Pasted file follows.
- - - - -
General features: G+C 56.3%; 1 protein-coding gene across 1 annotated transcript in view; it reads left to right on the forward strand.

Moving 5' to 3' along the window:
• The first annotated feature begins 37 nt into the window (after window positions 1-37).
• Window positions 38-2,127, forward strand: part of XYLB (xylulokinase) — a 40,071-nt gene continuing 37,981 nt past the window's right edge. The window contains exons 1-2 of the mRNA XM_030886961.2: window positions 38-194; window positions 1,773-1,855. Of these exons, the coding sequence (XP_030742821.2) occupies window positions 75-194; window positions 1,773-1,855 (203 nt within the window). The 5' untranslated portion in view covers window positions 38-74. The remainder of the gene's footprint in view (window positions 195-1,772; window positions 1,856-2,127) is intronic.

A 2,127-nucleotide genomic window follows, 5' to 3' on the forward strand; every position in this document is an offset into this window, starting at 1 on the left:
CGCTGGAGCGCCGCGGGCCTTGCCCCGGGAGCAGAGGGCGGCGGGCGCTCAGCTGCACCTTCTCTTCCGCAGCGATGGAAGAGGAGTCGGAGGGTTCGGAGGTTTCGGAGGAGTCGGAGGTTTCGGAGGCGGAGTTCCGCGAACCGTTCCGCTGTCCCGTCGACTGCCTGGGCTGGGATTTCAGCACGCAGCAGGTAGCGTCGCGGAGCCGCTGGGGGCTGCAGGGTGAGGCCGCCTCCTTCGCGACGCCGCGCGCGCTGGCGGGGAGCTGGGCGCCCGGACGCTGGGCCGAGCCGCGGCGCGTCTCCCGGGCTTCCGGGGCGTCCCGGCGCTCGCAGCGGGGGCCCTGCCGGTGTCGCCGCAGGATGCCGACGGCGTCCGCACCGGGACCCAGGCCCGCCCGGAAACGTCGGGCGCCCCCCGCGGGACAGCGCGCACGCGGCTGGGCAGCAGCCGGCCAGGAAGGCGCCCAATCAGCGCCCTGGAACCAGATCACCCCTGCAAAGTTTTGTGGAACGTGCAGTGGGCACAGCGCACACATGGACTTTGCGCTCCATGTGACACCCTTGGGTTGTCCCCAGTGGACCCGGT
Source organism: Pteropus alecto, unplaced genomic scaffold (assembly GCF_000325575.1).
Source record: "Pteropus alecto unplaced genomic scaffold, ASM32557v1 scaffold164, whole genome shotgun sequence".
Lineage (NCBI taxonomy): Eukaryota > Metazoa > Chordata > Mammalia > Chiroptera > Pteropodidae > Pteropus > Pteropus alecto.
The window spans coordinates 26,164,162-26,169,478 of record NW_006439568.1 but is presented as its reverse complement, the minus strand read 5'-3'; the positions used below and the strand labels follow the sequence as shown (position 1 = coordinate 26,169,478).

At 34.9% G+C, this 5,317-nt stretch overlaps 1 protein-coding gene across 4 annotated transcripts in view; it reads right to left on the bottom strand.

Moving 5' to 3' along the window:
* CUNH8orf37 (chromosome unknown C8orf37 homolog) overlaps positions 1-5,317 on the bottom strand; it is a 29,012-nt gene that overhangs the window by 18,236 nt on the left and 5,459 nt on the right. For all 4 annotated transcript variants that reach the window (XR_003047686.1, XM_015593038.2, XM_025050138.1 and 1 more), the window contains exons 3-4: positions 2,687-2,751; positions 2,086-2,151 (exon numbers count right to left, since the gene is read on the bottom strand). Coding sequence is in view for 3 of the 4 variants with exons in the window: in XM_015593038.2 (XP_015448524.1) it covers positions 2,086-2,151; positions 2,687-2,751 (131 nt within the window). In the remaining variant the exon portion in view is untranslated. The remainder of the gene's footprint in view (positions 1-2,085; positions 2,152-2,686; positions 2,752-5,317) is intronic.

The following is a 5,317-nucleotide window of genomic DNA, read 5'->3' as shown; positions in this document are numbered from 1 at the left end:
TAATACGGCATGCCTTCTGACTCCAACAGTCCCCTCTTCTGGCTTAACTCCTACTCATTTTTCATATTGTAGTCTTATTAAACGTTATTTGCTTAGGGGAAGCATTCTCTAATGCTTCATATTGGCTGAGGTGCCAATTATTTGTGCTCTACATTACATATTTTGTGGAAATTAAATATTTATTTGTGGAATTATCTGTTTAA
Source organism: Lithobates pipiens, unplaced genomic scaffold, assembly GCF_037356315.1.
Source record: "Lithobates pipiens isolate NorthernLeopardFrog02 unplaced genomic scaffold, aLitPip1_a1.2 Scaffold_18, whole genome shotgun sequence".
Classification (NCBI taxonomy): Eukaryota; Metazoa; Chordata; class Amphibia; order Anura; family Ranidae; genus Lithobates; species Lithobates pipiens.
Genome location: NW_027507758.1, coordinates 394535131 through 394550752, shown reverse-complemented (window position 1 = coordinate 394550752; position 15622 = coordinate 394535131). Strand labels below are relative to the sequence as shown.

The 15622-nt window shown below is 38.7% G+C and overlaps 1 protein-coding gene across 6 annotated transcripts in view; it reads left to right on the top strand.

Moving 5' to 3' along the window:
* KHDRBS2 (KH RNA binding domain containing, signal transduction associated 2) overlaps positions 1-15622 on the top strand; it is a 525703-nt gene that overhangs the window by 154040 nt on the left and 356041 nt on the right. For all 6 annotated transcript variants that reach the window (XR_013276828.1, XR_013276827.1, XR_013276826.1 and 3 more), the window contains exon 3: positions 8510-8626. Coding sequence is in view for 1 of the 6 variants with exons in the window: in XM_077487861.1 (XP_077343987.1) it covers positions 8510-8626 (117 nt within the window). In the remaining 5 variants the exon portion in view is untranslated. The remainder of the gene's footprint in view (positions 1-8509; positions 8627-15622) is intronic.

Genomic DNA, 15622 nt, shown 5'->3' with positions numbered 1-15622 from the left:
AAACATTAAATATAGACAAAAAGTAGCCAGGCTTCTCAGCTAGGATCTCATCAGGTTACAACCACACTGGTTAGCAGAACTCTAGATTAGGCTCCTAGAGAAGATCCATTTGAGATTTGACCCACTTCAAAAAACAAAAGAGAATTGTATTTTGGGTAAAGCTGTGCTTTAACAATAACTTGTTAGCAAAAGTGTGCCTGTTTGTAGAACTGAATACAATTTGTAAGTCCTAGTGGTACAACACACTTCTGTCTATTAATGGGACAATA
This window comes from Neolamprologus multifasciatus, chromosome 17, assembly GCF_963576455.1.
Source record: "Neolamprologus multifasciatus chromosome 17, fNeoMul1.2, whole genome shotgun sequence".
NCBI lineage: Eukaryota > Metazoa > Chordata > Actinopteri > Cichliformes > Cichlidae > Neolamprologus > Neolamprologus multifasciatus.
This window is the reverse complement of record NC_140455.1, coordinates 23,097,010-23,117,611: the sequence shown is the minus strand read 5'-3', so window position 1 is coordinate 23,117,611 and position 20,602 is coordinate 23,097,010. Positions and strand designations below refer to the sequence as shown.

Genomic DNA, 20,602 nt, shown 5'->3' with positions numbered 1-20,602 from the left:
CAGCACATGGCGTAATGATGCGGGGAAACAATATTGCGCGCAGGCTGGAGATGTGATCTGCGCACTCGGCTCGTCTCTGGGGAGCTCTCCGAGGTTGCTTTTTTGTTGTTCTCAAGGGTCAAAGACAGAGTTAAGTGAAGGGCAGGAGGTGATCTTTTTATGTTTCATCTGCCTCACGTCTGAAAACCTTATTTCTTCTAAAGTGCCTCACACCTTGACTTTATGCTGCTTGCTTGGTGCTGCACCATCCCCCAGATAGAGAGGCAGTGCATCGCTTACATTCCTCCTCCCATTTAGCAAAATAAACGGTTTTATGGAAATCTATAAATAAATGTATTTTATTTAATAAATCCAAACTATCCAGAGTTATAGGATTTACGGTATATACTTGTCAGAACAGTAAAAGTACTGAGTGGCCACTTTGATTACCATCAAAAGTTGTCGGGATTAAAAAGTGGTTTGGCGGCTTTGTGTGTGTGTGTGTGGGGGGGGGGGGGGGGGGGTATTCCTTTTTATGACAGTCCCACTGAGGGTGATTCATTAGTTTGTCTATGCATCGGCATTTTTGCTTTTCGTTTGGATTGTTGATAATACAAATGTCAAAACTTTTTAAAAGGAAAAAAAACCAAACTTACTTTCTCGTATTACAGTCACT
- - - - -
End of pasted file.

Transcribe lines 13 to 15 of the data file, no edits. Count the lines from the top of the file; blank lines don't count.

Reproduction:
* CUNH8orf37 (chromosome unknown C8orf37 homolog) overlaps positions 1-5,317 on the bottom strand; it is a 29,012-nt gene that overhangs the window by 18,236 nt on the left and 5,459 nt on the right. For all 4 annotated transcript variants that reach the window (XR_003047686.1, XM_015593038.2, XM_025050138.1 and 1 more), the window contains exons 3-4: positions 2,687-2,751; positions 2,086-2,151 (exon numbers count right to left, since the gene is read on the bottom strand). Coding sequence is in view for 3 of the 4 variants with exons in the window: in XM_015593038.2 (XP_015448524.1) it covers positions 2,086-2,151; positions 2,687-2,751 (131 nt within the window). In the remaining variant the exon portion in view is untranslated. The remainder of the gene's footprint in view (positions 1-2,085; positions 2,152-2,686; positions 2,752-5,317) is intronic.

The following is a 5,317-nucleotide window of genomic DNA, read 5'->3' as shown; positions in this document are numbered from 1 at the left end:
TAATACGGCATGCCTTCTGACTCCAACAGTCCCCTCTTCTGGCTTAACTCCTACTCATTTTTCATATTGTAGTCTTATTAAACGTTATTTGCTTAGGGGAAGCATTCTCTAATGCTTCATATTGGCTGAGGTGCCAATTATTTGTGCTCTACATTACATATTTTGTGGAAATTAAATATTTATTTGTGGAATTATCTGTTTAA